- House passes VA reform compromise
- Obama admin to blame for HealthCare.gov woes, $840M cost: GAO
- Al Gore’s climate-changers at EPA hearings foiled by cool temperatures
- Army’s 3-D printed bombs will create ‘a whole new universe’ of deadly capabilities
- Hamas calls on Hezbollah to join in fight against Israel
- Senators to FIFA, others: Don’t reward Putin with the World Cup in 2018
- U.S. condemns Israeli shelling of shelter in Gaza
- Obamacare shoots premiums up by 88 percent in California
- Chicken pox outbreak puts illegal immigrant facility on lockdown
- Obama to Republicans: ‘Stop just hatin’ all the time’
Around the Nation
Question of the Day
Lawyer pleads guilty in fatal stabbing
BRIDGEPORT, Conn. — A lawyer who fatally stabbed a neighbor he thought had molested his 2-year-old daughter pleaded guilty to first-degree manslaughter Friday, attorneys said.
Prosecutor Jonathan Benedict said he will recommend Jonathon Edington, 29, serve 20 years in prison at sentencing Aug. 17.
Authorities said Edington’s wife told him that Barry James had molested their daughter, triggering the attack in the bedroom of Mr. James’ home on Aug. 28, 2006.
Officers said they caught Edington as he was washing off the victim’s blood in his kitchen sink.
Police have said they found no evidence that Mr. James had molested the Edingtons’ daughter.
Man convicted of drug smuggling
NEW YORK — A man labeled by the United States as one of the world’s biggest drug lords was convicted Friday of smuggling more than $100 million in cocaine from Colombia into the U.S.
Manuel Felipe Salazar-Espinosa was convicted of drug importation conspiracy, cocaine distribution and money laundering conspiracy in U.S. District Court in Manhattan.
Designated by the Justice Department as one of the most powerful and dangerous drug traffickers in the world, Salazar-Espinosa faces a mandatory minimum of 10 years in prison when he is sentenced Oct. 2. As a condition of the 55-year-old’s extradition from Colombia, prosecutors agreed not to seek the maximum sentence of life in prison.
Zebras, horses take walk around town
COLORADO SPRINGS — The circus came to town Friday, but a few wayward animals put on their own show.
Four zebras and three horses from the Ringling Bros. and Barnum & Bailey Circus took an unscheduled run on a road just outside World Arena, where the circus was performing this weekend. About 15 animal handlers chased them for about a half-hour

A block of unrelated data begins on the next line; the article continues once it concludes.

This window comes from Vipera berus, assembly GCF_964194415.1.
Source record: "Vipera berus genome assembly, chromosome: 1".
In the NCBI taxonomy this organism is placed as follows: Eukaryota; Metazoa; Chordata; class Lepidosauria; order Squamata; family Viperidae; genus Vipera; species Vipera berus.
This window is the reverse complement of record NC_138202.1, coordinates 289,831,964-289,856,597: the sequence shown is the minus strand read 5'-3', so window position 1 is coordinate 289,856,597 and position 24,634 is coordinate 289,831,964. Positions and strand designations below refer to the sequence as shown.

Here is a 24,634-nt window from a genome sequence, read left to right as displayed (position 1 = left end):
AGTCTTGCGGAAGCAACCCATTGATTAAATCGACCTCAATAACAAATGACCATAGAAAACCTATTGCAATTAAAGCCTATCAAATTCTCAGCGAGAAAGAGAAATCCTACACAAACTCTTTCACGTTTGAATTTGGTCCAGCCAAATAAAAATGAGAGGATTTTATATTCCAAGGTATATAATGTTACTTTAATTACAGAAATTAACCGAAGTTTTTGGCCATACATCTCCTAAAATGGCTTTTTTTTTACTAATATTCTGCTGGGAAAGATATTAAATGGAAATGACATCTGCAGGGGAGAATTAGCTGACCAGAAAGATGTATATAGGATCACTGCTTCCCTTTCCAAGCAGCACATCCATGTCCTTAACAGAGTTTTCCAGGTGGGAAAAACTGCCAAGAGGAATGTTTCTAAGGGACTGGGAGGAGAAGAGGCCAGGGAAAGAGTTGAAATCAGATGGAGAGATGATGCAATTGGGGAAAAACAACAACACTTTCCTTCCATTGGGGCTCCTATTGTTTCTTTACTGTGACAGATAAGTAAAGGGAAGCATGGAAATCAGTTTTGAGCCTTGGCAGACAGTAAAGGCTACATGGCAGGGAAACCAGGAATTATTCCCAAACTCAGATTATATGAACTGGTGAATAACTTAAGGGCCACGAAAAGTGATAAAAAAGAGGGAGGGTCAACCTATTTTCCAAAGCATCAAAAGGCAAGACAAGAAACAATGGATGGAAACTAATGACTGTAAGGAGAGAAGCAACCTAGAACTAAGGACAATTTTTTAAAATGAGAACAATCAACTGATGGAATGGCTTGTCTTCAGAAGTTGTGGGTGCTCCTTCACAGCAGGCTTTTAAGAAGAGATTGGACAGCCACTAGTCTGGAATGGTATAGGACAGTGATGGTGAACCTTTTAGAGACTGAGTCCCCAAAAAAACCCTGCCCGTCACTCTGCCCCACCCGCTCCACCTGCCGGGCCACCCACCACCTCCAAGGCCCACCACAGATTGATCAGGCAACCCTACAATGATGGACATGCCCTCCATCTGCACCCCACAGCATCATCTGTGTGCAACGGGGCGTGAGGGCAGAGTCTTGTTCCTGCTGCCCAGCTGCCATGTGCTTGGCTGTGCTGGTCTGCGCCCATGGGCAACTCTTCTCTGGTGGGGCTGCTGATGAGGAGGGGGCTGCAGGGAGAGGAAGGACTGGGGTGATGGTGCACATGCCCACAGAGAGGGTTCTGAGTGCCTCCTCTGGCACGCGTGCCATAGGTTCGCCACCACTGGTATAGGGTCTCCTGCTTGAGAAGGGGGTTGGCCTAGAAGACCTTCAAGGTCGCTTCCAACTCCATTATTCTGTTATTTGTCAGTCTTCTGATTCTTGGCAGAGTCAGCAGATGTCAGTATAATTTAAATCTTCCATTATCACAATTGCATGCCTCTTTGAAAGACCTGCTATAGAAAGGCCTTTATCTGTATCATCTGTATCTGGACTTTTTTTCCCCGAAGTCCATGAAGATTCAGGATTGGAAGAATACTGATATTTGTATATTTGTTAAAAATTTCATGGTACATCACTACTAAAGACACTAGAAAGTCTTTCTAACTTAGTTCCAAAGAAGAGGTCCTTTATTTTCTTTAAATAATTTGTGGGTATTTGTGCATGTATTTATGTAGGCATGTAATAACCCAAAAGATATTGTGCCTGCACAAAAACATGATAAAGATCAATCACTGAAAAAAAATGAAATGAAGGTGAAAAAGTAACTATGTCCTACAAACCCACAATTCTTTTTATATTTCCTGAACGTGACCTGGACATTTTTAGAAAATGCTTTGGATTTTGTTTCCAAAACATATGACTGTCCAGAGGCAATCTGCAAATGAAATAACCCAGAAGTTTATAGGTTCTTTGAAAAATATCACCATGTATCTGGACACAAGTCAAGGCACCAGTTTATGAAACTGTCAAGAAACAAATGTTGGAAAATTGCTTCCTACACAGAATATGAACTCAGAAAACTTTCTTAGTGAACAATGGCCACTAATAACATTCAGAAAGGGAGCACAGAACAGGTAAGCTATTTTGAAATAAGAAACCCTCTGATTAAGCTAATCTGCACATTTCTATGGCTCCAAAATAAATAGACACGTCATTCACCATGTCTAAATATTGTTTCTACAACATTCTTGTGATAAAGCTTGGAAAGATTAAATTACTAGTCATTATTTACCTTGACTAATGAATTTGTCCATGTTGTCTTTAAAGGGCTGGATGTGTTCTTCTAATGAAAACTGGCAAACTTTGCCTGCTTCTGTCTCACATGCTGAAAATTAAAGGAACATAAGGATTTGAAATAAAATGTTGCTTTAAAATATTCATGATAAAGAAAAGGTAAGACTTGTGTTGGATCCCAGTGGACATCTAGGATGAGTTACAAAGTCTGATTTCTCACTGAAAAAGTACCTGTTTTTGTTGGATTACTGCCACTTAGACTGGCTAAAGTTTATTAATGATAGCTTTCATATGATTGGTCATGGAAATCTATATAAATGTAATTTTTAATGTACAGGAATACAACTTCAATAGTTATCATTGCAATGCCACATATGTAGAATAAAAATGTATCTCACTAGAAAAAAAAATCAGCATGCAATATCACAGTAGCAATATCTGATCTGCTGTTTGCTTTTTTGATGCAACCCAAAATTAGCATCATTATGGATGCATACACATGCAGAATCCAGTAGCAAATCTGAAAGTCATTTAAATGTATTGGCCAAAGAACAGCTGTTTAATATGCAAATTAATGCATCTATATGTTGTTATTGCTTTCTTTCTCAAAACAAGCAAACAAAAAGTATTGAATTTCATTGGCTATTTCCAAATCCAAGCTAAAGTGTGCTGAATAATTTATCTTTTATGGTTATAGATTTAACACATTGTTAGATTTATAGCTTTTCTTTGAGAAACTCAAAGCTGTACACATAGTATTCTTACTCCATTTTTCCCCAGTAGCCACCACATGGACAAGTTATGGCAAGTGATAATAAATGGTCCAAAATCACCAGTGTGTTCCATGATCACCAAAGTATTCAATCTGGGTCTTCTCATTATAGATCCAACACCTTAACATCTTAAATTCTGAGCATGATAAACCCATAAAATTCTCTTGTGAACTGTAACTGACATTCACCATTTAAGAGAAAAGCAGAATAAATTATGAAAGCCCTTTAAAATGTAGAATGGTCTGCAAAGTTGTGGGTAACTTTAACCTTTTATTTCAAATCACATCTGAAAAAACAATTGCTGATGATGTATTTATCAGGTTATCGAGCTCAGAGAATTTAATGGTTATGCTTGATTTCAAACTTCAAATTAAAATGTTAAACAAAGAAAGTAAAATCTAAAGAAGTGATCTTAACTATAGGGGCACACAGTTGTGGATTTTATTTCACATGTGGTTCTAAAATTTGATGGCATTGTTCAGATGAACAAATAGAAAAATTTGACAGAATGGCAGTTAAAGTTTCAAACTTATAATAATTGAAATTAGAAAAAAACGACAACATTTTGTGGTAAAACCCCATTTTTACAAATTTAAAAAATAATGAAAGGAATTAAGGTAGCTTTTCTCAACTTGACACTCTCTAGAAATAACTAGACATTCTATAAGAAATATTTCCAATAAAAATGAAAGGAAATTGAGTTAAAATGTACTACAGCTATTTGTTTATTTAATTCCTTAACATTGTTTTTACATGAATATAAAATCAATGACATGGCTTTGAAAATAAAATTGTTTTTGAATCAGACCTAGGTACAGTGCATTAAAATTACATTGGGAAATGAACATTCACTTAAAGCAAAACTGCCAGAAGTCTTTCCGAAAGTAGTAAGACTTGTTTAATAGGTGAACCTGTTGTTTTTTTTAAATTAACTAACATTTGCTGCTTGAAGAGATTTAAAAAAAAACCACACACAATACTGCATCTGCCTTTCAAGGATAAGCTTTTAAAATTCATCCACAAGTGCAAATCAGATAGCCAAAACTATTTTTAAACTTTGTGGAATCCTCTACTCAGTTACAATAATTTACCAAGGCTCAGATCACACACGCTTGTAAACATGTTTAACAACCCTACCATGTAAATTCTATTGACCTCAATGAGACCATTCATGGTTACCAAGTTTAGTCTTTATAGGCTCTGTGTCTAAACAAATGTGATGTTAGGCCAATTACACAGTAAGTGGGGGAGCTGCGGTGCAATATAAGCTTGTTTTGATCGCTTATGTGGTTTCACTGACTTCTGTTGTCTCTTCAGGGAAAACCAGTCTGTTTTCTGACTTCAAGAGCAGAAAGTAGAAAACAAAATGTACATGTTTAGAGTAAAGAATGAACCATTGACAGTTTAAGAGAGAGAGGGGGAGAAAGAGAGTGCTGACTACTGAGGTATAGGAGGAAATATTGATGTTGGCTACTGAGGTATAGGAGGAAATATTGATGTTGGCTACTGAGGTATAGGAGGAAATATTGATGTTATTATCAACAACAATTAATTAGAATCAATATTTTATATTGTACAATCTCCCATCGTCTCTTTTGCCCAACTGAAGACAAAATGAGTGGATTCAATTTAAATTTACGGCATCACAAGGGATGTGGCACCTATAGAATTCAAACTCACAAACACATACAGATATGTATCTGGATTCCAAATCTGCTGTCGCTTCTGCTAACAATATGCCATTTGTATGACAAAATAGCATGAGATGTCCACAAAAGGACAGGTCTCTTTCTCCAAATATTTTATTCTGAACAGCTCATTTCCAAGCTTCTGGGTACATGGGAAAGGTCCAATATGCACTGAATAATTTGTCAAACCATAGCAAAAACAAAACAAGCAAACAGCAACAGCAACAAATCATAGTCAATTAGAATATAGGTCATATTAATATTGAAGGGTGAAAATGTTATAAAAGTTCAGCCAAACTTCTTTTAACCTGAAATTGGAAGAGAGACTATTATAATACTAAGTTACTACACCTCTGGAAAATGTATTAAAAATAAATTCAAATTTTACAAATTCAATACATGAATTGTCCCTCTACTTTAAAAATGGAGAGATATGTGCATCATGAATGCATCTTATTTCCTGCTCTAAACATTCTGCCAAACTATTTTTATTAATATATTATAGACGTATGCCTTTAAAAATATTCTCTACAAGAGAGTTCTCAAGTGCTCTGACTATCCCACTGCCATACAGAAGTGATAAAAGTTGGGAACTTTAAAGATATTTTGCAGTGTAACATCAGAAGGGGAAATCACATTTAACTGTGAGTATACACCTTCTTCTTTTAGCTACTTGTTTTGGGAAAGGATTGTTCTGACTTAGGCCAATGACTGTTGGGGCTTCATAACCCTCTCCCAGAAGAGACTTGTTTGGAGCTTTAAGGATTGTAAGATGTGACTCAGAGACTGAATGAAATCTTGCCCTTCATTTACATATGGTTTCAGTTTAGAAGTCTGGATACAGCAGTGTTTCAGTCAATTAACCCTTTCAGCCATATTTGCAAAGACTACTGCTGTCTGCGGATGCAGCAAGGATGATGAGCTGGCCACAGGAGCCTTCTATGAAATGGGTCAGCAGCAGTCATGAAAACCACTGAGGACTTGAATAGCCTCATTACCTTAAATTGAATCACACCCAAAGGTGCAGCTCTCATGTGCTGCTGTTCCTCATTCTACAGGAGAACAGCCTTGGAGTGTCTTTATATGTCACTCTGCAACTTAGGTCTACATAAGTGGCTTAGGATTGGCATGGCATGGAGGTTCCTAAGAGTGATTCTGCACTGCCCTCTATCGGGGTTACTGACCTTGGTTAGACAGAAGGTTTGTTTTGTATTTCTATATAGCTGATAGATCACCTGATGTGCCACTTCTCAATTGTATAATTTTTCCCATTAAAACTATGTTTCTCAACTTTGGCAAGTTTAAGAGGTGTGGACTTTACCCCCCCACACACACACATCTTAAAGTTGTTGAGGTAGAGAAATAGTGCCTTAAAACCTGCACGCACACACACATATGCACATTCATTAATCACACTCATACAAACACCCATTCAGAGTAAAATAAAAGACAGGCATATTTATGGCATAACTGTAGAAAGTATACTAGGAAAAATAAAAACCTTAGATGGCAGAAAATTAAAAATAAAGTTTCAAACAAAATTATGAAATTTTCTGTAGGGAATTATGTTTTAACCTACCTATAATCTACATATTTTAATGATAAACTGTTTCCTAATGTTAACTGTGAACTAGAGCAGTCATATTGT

The animals were being walked into the arena from a corral in the parking lot to practice when noise from nearby Interstate 25 spooked the zebras, said Carrie Coleman, veterinary technician for the circus.
The zebras ran onto a road alongside the interstate, and the horses followed. The animals were recaptured unharmed and no one was hurt, officials said.
Threats cancel graduation ceremony
RIVERSIDE, Calif. — Threatening letters and an apparent homemade firebomb on campus led the University of California at Riverside to cancel final exams and a graduation ceremony Friday, officials said.
Two handwritten, threatening letters were sent to the school that afternoon, campus Police Chief Mike Lane said.
School officials scrapped the ceremony after groundskeepers found two plastic bottles that contained what investigators think was flammable liquid near a burning palm tree at 5:25 a.m., Chief Lane said.
Another suspicious device was found in a nearby planter three hours later, he said.
Pearls found in sunken wreckage
KEY WEST, Fla. — Salvagers discovered thousands of pearls Friday in a small, lead box they said they found while searching for the wreckage of the 17th-century Spanish galleon Santa Margarita.
Divers from Blue Water Ventures of Key West said they found the sealed box, measuring 3½ inches by 5½ inches, along with a gold bar, eight gold chains and hundreds of other artifacts last week.
They apparently were buried beneath the ocean floor in about 18 feet of water about 40 miles west of Key West.
The pearls will be conserved, documented and photographed in an archaeological laboratory above the Mel Fisher Maritime Museum in Key West.
Teen sits in all of stadium’s seats
YORK, Pa. — A high school student warmed all 5,200 seats in a new minor league baseball stadium before its inaugural game.
It took Todd McCormick, 17, about three hours Friday to sit in each seat of Sovereign Bank Stadium, the new home of the York Revolution. That’s about 29 seats per minute.
Todd, of Springfield Township, started at 11:50 a.m. in Row N in right field. He finished about 3 p.m., two hours before gates opened for the game against the Newark Bears.
“It’ll hurt in the morning, but right now I don’t feel anything,” Todd said. “The Revolution said this would serve two purposes: It’ll bring luck and I’ll get to check all of the chairs.”
The Revolution lost to the Bears, 7-4.
From staff reports and wire dispatches
- Geraldo Rivera: Matt Drudge 'doing his best to stir up a civil war'
- Al Gore's climate-changers at EPA hearings foiled by cool temperatures
- Catholic League slams Obama: 'Do Christian lives mean so little to you?'
- Lois Lerner hated conservatives, new emails show
- HURT: Impeaching Obama is a losing strategy for the GOP
- House unveils bill to speed deportations of illegal immigrant children
- Obama thanks Muslims for 'building the very fabric of our nation'
- CARSON: Rudderless U.S. foreign policy
- Federal judge grants 90-day stay in D.C. gun case
- 'Big Bang' star Mayim Bialik helps send bulletproof vests to IDF
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